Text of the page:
WASHINGTON — The United States began annual security talks with China on Monday, and an official said it plans to raise directly the breach of a federal government server that resulted in the theft of personnel and security clearance records of millions of employees and contractors.
China has openly denied involvement in the break-in. Obama administration officials have said they are increasingly confident that China's government, not criminal hackers, were responsible.
U.S. and Chinese officials are discussing thorny issues including cybersecurity, maritime security, military relations, missile defense, nuclear policy and space security. The discussions, led by Deputy Secretary of State Antony Blinken and his Chinese counterpart, Executive Vice Foreign Minister Zhang Yesui, involve both civilian and military officials.
It is a prelude to two days of Cabinet-level discussions on security and economy that start on Tuesday, billed as an opportunity to boost cooperation on global challenges like climate change and countering pandemics, while addressing their disagreements, also including China's island building in the disputed South China Sea.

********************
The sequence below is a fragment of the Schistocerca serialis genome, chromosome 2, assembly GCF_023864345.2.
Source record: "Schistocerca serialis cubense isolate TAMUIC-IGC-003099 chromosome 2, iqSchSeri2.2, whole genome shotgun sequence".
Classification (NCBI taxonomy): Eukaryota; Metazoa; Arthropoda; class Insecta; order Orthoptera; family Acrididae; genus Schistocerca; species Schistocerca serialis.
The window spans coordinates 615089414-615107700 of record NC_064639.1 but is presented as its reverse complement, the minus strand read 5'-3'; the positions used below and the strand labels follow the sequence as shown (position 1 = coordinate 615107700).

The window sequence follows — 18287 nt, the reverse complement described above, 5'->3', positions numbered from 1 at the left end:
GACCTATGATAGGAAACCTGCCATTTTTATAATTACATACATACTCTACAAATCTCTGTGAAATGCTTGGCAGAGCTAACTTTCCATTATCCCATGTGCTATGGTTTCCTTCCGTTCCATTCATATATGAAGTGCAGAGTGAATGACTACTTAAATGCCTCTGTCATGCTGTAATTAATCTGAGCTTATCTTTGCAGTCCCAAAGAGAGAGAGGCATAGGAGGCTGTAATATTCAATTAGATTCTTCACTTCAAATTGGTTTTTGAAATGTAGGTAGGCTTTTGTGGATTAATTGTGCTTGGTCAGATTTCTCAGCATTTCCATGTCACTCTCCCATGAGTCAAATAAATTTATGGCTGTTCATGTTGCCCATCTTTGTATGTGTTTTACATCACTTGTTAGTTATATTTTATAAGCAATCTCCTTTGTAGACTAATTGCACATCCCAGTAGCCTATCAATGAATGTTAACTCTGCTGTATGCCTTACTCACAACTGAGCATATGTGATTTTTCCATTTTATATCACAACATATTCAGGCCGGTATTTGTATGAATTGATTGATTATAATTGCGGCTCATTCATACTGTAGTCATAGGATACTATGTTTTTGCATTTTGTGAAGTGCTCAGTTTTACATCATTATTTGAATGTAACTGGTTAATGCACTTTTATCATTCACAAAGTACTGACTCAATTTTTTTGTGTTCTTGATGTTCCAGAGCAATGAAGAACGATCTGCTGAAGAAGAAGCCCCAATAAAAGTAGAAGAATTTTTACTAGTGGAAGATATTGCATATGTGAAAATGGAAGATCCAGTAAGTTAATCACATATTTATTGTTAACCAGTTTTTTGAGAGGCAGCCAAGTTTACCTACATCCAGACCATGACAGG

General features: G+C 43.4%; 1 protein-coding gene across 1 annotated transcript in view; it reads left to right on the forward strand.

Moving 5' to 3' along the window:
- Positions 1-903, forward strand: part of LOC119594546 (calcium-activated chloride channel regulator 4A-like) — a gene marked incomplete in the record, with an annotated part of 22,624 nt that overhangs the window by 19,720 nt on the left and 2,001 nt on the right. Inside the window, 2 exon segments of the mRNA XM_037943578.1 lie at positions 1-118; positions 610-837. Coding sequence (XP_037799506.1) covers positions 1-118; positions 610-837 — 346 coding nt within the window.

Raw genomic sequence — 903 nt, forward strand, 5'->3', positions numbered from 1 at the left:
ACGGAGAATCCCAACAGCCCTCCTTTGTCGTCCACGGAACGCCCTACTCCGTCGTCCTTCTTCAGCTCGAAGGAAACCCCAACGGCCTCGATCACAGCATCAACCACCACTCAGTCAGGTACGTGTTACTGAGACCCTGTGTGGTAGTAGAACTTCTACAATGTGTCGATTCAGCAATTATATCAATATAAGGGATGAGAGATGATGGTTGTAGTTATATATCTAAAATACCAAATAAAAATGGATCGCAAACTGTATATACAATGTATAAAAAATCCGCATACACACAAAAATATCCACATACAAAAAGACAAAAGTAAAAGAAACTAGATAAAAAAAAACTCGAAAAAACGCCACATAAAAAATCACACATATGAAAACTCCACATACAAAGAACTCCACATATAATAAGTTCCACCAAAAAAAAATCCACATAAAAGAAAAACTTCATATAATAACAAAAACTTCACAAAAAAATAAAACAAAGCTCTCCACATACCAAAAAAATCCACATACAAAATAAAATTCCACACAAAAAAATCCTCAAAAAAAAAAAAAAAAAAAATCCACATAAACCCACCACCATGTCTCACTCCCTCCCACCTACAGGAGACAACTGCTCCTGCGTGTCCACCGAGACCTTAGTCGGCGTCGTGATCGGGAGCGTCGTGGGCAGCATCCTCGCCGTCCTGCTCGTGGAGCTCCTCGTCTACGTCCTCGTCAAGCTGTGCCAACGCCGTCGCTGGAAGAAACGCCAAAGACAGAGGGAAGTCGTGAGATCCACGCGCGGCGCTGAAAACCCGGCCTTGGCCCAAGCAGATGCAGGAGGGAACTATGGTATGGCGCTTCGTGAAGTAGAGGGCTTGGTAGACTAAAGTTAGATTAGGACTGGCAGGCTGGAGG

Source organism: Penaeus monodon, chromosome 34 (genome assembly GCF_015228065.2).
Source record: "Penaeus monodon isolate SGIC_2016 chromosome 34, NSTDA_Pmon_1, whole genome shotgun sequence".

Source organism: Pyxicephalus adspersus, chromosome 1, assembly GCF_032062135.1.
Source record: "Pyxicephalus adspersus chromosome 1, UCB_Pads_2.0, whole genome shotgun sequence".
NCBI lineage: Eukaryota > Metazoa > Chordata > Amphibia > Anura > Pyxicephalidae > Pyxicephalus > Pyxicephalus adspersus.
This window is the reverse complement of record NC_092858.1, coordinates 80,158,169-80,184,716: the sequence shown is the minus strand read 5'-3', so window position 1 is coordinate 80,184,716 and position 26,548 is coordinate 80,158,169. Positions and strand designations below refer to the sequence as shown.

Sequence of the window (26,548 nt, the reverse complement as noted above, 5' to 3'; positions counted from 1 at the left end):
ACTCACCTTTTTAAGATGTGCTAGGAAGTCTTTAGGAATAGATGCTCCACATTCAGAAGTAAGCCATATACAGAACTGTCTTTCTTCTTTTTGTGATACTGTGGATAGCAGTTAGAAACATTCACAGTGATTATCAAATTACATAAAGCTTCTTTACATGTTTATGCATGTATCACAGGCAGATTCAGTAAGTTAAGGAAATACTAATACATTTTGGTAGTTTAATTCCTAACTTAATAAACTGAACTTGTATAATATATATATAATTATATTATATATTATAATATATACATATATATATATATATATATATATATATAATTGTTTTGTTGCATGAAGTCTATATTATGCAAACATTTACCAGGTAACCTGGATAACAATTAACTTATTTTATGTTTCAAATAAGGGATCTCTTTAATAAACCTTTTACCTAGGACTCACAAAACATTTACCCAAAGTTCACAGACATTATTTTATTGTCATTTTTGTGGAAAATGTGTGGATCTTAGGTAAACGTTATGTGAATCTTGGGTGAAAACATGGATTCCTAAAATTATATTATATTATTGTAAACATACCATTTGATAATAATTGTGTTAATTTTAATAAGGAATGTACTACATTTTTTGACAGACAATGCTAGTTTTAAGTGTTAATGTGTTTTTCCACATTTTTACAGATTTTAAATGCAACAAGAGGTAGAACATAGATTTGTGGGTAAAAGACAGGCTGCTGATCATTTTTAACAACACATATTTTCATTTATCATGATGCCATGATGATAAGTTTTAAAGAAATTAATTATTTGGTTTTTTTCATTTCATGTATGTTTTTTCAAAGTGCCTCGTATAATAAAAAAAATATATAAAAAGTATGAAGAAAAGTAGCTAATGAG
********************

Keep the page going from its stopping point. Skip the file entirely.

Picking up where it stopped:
A senior State Department official described Monday's talks at the department as candid. The official was not authorized to speak on the record in briefing reporters about the deliberations, which follow revelations about the massive breach of data at the Office of Personnel Management, or OPM. Information on as many as 14 million current and former U.S. federal employees and contractors, including military and intelligence personnel was stolen. The U.S. has publicly provided no direct evidence proving China was responsible.
"Certainly the issue will be addressed in pretty direct terms with the Chinese," the official said.
But the U.S. is still stopping short of publicly blaming the breach on China. State Department spokesman John Kirby said it remains under investigation by the FBI and there's been no official allegation on who was responsible. But investigators say the evidence points to the work of a government, not criminal hackers.
This week's talks will help prepare the ground for Chinese President Xi Jinping's visit to the White House slated for September. Xi held an informal summit with President Barack Obama in California in summer 2013 after he became China's leader. Cyber security was high on the agenda then, but U.S. pressure appears to have had little impact in the two years since.
About 400 Chinese officials are in Washington for this week's talks — sign of the growing depth of U.S.-China ties, notwithstanding the growing tensions between them.
Ahead of the Cabinet-level discussions, Secretary of State John Kerry and Treasury Secretary Jacob Lew were due to host their Chinese counterparts, State Councilor Yang Jiechi and Vice Premier Wang Yang, for dinners Monday evening at Mount Vernon, which was the home of founding President George Washington.